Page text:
In the last few weeks, a series of Tsunamis of mobile data tariffs has hit the West African country of Nigeria. The emerging market with a huge population – and a vibrant youth – watched in amazement as one mobile operator after another crashed the cost of getting internet access on their networks.
As I type this, with N25, subscribers on a certain network can get 500MB data. On any of the big four networks, you can now get at least 1.5GB with just N1,000. Just yesterday, one network further spiced things up so their subscribers can now get 2GB with just N1000.
Ladies and gentlemen, it may not immediately appear how epic these developments are. But when you consider that not too long ago, on many networks, that N1,000 would get you just 200 MB. What we have now is an upheaval.
Suddenly, greater opportunities open up. Subscribers can do more on their smartphone and tablets without the morbid fear of running out of data in a few hours. Media streaming and downloads is about to take off properly. It will still take further crashes in tariffs for video to become huge in the country, but I can imagine that consumption and production of audio and other less voluminous media will immediately see a meteoric rise.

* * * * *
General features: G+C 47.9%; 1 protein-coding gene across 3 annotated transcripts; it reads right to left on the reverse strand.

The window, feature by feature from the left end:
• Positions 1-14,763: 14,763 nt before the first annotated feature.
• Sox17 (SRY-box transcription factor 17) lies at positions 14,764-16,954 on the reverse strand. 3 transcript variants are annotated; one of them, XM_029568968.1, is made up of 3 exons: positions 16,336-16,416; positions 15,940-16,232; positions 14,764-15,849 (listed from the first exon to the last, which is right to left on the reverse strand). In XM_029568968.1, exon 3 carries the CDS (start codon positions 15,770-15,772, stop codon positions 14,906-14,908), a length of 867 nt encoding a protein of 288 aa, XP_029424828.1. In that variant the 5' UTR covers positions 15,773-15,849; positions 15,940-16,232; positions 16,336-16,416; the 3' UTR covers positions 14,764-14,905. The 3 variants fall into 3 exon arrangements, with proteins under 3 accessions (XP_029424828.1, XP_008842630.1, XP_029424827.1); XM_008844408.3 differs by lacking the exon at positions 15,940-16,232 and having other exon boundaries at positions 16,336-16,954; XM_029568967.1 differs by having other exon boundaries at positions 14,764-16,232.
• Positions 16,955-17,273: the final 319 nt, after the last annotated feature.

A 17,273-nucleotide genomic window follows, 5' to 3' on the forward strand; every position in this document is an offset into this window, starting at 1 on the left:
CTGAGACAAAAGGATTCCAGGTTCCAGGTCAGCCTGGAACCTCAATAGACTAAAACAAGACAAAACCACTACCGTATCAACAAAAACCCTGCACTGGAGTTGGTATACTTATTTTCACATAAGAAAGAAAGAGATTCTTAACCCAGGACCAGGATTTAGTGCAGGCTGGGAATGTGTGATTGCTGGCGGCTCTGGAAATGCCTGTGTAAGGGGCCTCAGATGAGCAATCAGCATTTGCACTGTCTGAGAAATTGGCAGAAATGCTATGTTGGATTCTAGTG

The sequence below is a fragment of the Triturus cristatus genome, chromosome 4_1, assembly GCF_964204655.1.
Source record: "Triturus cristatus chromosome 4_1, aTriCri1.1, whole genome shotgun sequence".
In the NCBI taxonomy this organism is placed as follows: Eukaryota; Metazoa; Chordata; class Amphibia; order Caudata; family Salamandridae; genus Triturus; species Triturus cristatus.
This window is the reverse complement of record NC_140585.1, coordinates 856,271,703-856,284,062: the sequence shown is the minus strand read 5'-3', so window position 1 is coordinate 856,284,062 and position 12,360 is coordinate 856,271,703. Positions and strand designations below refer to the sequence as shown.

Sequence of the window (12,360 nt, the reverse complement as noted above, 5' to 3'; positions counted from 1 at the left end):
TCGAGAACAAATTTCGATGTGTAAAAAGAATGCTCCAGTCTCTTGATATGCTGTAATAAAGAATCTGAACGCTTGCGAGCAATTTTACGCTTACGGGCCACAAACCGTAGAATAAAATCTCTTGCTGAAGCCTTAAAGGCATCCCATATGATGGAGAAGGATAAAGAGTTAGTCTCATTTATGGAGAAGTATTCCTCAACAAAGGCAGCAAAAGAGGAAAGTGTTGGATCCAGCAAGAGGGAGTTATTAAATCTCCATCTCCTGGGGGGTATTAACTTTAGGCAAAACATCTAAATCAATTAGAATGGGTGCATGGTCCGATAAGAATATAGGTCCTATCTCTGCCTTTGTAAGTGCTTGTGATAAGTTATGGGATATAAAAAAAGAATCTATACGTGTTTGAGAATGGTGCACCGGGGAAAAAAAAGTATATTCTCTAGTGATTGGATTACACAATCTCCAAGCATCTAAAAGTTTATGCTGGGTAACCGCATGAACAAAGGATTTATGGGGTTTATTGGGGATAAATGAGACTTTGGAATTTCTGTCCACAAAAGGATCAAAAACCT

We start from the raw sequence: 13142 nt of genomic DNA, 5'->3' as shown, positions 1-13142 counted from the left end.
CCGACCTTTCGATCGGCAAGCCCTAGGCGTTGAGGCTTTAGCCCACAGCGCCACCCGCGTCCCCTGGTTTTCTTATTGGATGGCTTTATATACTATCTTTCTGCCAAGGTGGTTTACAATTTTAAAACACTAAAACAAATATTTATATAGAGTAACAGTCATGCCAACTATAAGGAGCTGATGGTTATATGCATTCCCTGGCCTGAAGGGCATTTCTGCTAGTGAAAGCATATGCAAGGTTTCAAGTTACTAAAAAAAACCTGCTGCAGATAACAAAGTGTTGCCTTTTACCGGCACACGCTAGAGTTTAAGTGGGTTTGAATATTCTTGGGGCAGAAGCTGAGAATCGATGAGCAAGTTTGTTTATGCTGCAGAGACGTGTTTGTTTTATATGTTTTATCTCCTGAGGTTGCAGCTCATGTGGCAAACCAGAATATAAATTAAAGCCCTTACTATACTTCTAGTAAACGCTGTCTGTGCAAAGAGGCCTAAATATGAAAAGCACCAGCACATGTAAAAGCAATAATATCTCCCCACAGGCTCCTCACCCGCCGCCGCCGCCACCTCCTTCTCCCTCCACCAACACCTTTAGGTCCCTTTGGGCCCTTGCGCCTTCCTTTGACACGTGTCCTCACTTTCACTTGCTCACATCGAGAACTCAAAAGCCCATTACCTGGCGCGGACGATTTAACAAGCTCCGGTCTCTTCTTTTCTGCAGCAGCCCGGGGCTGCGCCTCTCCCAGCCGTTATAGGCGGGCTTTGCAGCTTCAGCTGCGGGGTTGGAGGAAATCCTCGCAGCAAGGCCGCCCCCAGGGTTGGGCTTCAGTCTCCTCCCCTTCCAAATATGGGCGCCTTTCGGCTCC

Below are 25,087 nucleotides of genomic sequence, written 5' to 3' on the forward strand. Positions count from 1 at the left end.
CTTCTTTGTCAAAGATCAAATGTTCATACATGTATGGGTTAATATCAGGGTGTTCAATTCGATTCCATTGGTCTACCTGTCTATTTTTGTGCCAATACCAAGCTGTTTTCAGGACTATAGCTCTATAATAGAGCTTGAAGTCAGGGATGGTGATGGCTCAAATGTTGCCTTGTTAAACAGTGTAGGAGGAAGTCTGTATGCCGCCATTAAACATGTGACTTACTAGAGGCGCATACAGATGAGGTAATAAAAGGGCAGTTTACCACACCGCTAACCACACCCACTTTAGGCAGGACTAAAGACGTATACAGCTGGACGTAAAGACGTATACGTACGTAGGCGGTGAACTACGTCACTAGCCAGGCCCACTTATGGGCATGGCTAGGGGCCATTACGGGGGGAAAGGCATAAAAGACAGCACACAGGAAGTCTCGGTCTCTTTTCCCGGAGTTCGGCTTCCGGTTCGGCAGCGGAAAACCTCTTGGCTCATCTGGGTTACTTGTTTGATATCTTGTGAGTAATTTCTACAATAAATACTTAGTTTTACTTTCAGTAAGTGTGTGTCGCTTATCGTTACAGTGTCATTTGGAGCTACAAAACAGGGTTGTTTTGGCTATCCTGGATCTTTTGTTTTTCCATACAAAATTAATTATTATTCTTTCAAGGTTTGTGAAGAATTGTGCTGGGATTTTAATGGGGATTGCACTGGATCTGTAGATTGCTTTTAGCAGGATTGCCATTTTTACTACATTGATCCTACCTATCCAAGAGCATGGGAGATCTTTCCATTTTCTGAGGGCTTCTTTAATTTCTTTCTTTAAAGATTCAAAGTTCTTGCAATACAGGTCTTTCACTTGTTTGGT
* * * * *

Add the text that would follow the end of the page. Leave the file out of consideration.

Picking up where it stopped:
However, it isn’t all good news. Service quality is still a major concern. Many subscribers regularly complain that they are unable to use their data subscriptions to their satisfaction because of the unreliable, epileptic nature of the network. As a result, media consumption is a pain for many users. Production and upload is even even more painful. Try uploading an audio or video file on any of the mobile networks during peak periods, and the result is likely frustration.
If you’re fine being Batman or Daredevil, you can stay awake all night to use mobile data, as that is the period that subscribers are guaranteed stable, usable service. But we cannot all be like that. There is a serious need for capacity expansion by all networks to make this new wave of tariff reductions a satisfactory experience.
Nigerians now have more data to play with. How well they will enjoy playing with it is a different matter entirely. It is like arriving at a Nigerian owambe (party) where jollof rice is being served aplenty, only to sit to eat and find out that you have been served Ghanaian jollof.